Like Moses, “the most humble man in all the earth”, Terry was incredibly humble. How could he do it while facing criticism? “By faith” Terry trusted in the Lamb’s blood sloppily slathered over his life! He used to say “I don’t take myself very seriously but I do the Gospel!”

He was full of Christ and forever changed by the blood of Jesus. He knew that at the Cross of Jesus the worst that could be said about Terry Traylor was blared for the entire world to hear. But Terry was deeply changed by the opposite truth: that the now Visible God in Jesus was blaring another message: “I love you my son with an everlasting love.” I hope there is someone here who has never heard that message before and embraces Terry’s hope.

If we are to not grow weary or lose heart, we must be full of Christ!

There is a great story in the Washington Post from 2007 about one of the world’s greatest classical violinists, Joshua Bell. One day he threw on jeans and a Washington Nationals ball cap, setup in a DC Metro station in rush hour, pulled out his one-of-a-kind $3.5M Stradivarius, opened the case for collections and began to play masterpieces. Almost no one stopped to listen even though that very weekend people had paid $100 per ticket to see him play. He ended up collecting $37.

In Terry, we saw a man not full of himself but full of Christ. He was dressed as a non-descript, ordinary guy in a Metro station playing a masterpiece. The masterpiece Terry played so skillfully was the Christ that filled his life. If you could see Terry’s ‘spirit-man’ you would see a man dripping with life-giving blood of Jesus.

There is a subtle rebuke here for the kind of preaching we think we need. Do we want great orators or men full of Christ?

There is a great temptation in the midst of my own grief to be full of myself, my pity, my loss. I can hear Terry asking those he mentored “What is the present value of Jesus’ blood in your life?”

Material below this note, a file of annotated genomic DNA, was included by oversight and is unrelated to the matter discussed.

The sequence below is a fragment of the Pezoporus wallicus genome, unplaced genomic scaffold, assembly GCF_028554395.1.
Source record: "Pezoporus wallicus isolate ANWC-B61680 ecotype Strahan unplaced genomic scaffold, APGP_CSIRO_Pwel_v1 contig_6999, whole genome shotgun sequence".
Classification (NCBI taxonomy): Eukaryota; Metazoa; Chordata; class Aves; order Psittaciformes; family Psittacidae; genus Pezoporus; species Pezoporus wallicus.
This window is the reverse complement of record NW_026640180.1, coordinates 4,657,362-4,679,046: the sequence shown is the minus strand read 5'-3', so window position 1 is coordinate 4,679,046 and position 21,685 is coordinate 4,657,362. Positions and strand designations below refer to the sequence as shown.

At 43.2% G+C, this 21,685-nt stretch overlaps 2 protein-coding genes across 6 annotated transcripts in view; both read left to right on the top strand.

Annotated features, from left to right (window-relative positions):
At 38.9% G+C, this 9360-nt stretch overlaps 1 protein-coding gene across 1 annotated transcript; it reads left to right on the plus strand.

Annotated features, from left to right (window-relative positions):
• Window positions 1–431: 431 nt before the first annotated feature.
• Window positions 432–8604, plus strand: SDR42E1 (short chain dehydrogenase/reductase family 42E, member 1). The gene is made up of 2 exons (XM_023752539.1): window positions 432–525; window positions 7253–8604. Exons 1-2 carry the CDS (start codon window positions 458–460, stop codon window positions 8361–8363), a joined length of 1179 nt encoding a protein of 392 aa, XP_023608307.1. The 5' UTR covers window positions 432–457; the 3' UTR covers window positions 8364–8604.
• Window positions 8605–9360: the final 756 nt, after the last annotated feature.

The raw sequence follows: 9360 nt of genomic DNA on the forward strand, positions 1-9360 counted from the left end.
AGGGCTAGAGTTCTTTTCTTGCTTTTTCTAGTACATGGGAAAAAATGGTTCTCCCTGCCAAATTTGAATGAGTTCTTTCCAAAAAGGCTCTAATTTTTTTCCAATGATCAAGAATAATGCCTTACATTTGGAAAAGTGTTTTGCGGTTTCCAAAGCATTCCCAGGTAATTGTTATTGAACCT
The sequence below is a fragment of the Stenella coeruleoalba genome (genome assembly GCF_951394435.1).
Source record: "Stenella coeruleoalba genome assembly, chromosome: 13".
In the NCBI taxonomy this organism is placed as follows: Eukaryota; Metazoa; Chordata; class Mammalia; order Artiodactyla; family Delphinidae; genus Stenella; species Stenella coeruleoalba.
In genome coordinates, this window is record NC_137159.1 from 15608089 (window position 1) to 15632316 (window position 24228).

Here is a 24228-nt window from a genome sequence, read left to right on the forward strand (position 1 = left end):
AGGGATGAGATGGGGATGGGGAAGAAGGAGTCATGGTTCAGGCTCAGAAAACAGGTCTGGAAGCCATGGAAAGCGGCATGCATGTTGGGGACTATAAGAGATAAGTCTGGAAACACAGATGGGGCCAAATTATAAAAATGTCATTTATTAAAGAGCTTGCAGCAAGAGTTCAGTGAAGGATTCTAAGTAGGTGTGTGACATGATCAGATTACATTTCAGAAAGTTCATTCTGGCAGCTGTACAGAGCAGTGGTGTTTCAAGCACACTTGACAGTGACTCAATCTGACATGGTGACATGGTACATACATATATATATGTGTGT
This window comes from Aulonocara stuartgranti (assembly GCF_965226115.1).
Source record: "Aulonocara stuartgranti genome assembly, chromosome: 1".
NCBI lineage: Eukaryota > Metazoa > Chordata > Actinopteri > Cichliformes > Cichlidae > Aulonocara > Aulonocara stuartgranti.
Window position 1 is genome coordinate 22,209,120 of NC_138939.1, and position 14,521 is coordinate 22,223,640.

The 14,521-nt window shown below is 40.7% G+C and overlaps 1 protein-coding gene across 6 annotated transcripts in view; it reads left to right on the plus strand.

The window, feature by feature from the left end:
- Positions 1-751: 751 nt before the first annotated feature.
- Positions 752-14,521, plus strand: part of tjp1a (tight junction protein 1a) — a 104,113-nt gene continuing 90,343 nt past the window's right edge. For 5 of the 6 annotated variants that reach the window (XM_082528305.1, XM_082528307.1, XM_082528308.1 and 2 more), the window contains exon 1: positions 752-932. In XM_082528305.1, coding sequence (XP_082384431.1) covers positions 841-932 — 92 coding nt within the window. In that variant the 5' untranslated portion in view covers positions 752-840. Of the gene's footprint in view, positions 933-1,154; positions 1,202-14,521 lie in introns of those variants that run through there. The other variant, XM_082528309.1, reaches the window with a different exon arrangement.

Hebrews 12:1-3 says “Therefore, since we are surrounded by such a great cloud of witnesses, let us throw off everything that hinders and the sin that so easily entangles. And let us run with perseverance the race marked out for us, fixing our eyes on Jesus, the pioneer and perfecter of faith. For the joy set before him he endured the cross, scorning its shame, and sat down at the right hand of the throne of God. Consider him who endured such opposition from sinners, so that you will not grow weary and lose heart.”

Terry has joined his heroes in that great cloud of witnesses. He is now cheering us on saying “Run the race. Fix your eyes on Jesus!!!”

Hebrews 11:29 says By faith the people passed through the Red Sea as on dry land; but when the Egyptians tried to do so, they were drowned.”

To keep from growing weary and losing heart we must be fully invested in the Kingdom of God.

Moses was a man of vision. “By faith” Moses looked at the Red Sea and saw not only dry ground but a path to the Promised Land! “By faith” Moses carried God’s people through the wilderness and stood in the gap when they griped and moaned.

Moses was a man invested in seeing the Kingdom of God expand among the Lord’s people.